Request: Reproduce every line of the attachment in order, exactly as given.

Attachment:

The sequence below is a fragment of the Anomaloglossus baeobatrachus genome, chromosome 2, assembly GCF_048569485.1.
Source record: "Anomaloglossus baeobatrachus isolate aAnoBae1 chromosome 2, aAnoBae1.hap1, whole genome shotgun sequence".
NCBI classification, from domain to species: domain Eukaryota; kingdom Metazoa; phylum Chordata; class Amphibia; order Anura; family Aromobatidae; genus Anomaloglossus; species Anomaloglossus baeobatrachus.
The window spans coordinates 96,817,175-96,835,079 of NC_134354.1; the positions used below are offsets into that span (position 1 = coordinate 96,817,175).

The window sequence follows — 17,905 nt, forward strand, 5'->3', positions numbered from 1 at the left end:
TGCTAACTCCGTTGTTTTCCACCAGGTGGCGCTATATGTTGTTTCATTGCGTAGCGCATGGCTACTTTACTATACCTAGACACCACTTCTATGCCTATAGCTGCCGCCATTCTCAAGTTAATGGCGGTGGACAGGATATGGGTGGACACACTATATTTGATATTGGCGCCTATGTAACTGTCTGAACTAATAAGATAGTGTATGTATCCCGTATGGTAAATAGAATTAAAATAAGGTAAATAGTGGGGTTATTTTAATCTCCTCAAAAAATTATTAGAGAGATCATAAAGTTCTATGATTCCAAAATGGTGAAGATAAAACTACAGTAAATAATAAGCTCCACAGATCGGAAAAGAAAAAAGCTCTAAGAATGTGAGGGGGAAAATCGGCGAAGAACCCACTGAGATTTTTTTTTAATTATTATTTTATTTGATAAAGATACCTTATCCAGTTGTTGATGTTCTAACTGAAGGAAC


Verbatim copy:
The sequence below is a fragment of the Anomaloglossus baeobatrachus genome, chromosome 2, assembly GCF_048569485.1.
Source record: "Anomaloglossus baeobatrachus isolate aAnoBae1 chromosome 2, aAnoBae1.hap1, whole genome shotgun sequence".
NCBI classification, from domain to species: domain Eukaryota; kingdom Metazoa; phylum Chordata; class Amphibia; order Anura; family Aromobatidae; genus Anomaloglossus; species Anomaloglossus baeobatrachus.
The window spans coordinates 96,817,175-96,835,079 of NC_134354.1; the positions used below are offsets into that span (position 1 = coordinate 96,817,175).

The window sequence follows — 17,905 nt, forward strand, 5'->3', positions numbered from 1 at the left end:
TGCTAACTCCGTTGTTTTCCACCAGGTGGCGCTATATGTTGTTTCATTGCGTAGCGCATGGCTACTTTACTATACCTAGACACCACTTCTATGCCTATAGCTGCCGCCATTCTCAAGTTAATGGCGGTGGACAGGATATGGGTGGACACACTATATTTGATATTGGCGCCTATGTAACTGTCTGAACTAATAAGATAGTGTATGTATCCCGTATGGTAAATAGAATTAAAATAAGGTAAATAGTGGGGTTATTTTAATCTCCTCAAAAAATTATTAGAGAGATCATAAAGTTCTATGATTCCAAAATGGTGAAGATAAAACTACAGTAAATAATAAGCTCCACAGATCGGAAAAGAAAAAAGCTCTAAGAATGTGAGGGGGAAAATCGGCGAAGAACCCACTGAGATTTTTTTTTAATTATTATTTTATTTGATAAAGATACCTTATCCAGTTGTTGATGTTCTAACTGAAGGAAC